Behrouz Boochani, who has won the top literary prize instituted by the government of Victoria, is the top Australian writer of the year, but technically, he is not Australian. Not yet. He is a Kurdish asylum-seeker who has been held since 2013 on Manus Island, one of the locations where the Australian government has controversially offshored his kind, where conditions are reported to be far less than acceptable. Other writers have earlier protested against the facility, which Boochani refers to as Manus Prison in his book, No Friend but the Mountains, a work which is notable for spanning multiple genres. Indeed, it won both the fiction and non-fiction prizes, and Boochani has collected $1,25,000.
The process by which the book reached the printed page is as amazing as the author’s versatility. Punched out on a mobile phone in a series of messages in Farsi, it was translated by the academic Omid Tofighian at the University of Sydney. Not only is the author a stateless citizen from another continent, his work was transmitted across geographies, from Manus Island in Papua New Guinea to the heart of Australian academia and global publishing in English.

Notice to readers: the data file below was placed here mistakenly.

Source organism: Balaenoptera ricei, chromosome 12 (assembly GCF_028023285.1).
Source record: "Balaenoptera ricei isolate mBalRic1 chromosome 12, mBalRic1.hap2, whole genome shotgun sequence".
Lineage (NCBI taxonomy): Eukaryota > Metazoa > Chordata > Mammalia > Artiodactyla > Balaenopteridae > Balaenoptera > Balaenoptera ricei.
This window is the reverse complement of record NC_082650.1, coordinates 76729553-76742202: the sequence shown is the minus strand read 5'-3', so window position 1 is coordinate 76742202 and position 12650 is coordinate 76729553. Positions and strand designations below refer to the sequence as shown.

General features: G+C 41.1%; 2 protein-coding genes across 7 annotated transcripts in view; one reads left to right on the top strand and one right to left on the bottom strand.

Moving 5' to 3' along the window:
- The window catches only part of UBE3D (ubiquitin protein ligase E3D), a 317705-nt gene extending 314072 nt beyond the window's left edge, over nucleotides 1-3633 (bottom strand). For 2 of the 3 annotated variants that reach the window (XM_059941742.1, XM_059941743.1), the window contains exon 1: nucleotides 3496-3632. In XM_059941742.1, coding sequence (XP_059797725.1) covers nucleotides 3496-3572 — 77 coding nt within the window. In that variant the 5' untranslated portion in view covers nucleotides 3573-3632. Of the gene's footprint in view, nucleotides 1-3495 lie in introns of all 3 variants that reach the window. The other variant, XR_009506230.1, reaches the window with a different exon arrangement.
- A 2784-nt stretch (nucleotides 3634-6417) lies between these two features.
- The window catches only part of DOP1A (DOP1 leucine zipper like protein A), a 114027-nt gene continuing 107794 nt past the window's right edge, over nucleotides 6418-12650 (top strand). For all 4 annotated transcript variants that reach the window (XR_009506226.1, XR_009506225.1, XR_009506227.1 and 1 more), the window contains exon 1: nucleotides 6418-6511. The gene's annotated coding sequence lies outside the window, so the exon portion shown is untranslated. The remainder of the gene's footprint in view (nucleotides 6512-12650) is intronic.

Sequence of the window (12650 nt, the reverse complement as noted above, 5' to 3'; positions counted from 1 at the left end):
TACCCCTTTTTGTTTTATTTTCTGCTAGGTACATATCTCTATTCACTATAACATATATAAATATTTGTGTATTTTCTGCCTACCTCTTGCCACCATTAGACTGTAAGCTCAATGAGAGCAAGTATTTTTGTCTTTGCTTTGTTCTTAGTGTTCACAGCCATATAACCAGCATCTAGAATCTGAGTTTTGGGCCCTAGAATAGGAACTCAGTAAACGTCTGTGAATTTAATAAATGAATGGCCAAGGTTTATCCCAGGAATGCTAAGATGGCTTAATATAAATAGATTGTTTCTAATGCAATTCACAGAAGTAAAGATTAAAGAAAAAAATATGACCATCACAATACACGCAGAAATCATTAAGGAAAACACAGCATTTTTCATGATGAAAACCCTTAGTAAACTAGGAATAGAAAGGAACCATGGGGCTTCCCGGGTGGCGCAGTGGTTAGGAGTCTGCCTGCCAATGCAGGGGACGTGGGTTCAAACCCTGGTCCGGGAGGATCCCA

For at least half a decade, the global refugee crisis, fuelled by lakhs of people fleeing war, political violence and economic upheaval, has tested the humanity of nations. In that time, the migrant and the refugee have come to represent the face of globalisation far more powerfully than any multi-national CEO. Now, an asylum-seeker has won a lucrative prize and found his place among the literary greats of the world, completely erasing the distance between the refugee and the global entrepreneur. But the irony remains: Australia’s latest man of letters cannot set foot on Australian soil.